What Does It Mean if a Car Is “Totaled” In a Crash?

During a car accident, it is common to sustain damages such as physical injuries, emotional trauma, and property loss. Vehicle damage is especially common, ranging from minor scratches and scrapes to extensive structural and mechanical deformities. A car accident lawyer in Atlanta may be able to help if you suffer injuries or your vehicle is wrecked in a collision.

A totaled car has sustained so much damage from an accident that it’s deemed economically unviable to repair. In essence, when the repair costs surpass the vehicle’s current market value, the car is considered totaled. If you have the appropriate insurance coverage—or if someone else was responsible for the collision—you may recover compensation to pay for the cost of a new vehicle.

Does Your Own Insurance Cover Totaled Vehicles?

Motor vehicles are expensive but often necessary forms of transportation. When you lose your car after an accident, you can struggle to get to work, take your children to school, or perform daily tasks. Fortunately, there are options for compensation available through your own insurance coverage.

If you hold any of the following policies, you could recover compensation to pay for a totaled car:

  • Comprehensive Coverage: This type of coverage protects your vehicle against unforeseen events that are beyond your control, such as natural disasters, theft, or vandalism. If your car is damaged due to a fire or flood, or even if it’s stolen and later found to be irreparably damaged, comprehensive insurance can compensate you for the vehicle’s current market value, after accounting for any deductible you might owe.
  • Collision Coverage: If your car is involved in a collision—whether it’s with another vehicle, a lamp post, or even a tree—collision coverage can help pay for vehicle damage. This type of policy is designed to cover the cost of repairs or, if the vehicle is totaled, to pay out its current value. Collision coverage applies regardless of whether or not you were at fault in the accident.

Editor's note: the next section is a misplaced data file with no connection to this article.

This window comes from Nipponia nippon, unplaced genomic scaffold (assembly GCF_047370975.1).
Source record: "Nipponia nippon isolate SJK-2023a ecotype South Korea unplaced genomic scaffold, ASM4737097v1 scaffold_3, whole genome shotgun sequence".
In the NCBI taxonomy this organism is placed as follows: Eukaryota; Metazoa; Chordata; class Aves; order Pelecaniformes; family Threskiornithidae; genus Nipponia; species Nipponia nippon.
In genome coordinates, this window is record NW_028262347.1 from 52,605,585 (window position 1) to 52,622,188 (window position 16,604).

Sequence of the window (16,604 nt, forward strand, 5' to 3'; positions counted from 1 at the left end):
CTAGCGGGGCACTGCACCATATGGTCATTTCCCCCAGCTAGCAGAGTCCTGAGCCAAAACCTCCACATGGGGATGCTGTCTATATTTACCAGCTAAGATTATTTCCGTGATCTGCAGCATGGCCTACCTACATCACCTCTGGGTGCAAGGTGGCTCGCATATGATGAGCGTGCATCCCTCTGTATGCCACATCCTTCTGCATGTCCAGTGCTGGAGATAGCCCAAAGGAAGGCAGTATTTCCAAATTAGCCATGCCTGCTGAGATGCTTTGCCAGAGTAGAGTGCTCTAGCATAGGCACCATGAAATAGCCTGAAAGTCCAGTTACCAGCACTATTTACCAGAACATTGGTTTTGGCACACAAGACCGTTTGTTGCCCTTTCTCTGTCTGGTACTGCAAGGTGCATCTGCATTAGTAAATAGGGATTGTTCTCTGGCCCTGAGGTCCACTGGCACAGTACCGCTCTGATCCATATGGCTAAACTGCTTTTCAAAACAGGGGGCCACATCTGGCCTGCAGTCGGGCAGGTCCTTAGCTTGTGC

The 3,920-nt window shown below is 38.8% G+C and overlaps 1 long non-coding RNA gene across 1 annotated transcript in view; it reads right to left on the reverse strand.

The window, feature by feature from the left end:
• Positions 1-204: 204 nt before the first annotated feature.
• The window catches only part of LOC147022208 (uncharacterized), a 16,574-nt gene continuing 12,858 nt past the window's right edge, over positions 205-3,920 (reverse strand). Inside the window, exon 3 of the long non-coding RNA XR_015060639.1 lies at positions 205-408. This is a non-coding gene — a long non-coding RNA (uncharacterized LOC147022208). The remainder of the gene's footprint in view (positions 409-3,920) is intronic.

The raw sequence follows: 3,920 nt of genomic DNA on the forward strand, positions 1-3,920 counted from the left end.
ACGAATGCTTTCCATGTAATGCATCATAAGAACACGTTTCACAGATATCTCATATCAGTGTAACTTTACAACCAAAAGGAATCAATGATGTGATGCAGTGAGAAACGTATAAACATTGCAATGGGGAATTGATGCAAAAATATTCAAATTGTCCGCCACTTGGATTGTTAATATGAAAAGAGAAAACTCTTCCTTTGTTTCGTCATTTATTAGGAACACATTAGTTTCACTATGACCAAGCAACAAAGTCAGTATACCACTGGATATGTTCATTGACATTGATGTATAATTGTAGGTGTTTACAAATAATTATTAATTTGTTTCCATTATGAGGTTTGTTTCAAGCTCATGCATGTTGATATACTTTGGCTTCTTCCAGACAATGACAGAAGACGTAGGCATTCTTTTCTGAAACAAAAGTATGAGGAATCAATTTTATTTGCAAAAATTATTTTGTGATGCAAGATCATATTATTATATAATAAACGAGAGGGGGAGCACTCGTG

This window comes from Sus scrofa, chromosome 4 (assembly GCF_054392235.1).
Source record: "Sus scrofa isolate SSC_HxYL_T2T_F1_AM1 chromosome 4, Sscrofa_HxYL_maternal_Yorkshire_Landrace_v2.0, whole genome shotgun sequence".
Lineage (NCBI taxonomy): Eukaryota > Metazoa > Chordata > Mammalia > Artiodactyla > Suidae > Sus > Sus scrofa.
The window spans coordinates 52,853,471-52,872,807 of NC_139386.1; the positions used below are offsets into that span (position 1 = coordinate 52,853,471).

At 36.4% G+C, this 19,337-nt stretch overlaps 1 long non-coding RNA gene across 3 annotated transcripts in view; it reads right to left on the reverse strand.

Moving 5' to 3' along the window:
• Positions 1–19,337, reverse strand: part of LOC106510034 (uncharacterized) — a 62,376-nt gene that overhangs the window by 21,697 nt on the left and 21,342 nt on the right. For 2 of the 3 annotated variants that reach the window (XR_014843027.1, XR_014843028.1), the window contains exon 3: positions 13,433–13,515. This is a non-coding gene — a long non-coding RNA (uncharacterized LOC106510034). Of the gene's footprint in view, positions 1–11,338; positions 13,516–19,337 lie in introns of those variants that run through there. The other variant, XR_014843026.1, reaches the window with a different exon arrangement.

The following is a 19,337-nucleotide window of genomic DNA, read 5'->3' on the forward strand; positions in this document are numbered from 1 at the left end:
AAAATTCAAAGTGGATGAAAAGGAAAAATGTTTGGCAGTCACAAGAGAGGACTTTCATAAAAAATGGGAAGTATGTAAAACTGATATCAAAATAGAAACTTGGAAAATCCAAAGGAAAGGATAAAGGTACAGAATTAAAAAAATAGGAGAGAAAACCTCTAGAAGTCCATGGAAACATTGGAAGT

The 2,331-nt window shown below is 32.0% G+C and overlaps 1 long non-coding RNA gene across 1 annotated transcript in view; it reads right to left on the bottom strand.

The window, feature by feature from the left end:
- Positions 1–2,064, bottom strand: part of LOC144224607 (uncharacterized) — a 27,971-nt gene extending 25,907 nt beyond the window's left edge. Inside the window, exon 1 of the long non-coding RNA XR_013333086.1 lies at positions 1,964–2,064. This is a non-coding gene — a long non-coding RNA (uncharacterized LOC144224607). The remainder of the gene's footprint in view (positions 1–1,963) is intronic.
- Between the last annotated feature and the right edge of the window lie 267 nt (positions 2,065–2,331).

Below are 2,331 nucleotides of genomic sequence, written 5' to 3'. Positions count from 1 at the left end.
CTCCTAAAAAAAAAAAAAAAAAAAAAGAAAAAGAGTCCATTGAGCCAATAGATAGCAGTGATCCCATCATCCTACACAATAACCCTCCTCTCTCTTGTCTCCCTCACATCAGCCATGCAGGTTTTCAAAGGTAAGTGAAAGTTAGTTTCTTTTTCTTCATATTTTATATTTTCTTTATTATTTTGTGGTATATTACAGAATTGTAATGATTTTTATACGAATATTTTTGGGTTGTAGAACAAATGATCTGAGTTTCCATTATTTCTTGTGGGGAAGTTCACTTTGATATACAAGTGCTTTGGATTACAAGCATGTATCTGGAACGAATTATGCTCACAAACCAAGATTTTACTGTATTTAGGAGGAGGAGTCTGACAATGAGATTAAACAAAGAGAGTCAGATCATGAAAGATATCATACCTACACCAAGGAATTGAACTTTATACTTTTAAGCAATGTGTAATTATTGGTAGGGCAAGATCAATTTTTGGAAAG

• Uninsured/Underinsured Motorist Coverage: There are instances where you might find yourself in an accident with a driver who either has no insurance or insufficient insurance to cover the damage that he or she has caused. In these cases, uninsured or underinsured motorist coverage can help. It offers protection by covering the costs associated with the damage to your car if the other driver can’t, up to your policy’s limits.

How Is a Vehicle’s Value Calculated?

To determine a vehicle’s value, insurance companies assess its actual cash value (ACV). The ACV is the vehicle’s current market worth minus any depreciation. This is calculated based on factors such as the vehicle’s age, condition, mileage, and comparable selling prices for similar vehicles in the local market. After determining the ACV, the insurance company will subtract any deductible, if applicable, to calculate the amount of compensation that it will pay to the policyholder.

What Happens If Another Driver Is Responsible for the Accident?

Georgia is a fault-based car accident state, meaning that the driver responsible for a collision is liable for any damages caused—including the cost of a totaled vehicle. If another driver totals your car, his or her property damage liability insurance should cover the ACV of your vehicle.

Georgia’s fault laws can be intricate, and proving liability can be a challenge. To protect your right to fair compensation, it is wise to consult with a car accident lawyer who can advocate for your best interests. After your accident, schedule a free legal consultation to learn more about your path to justice.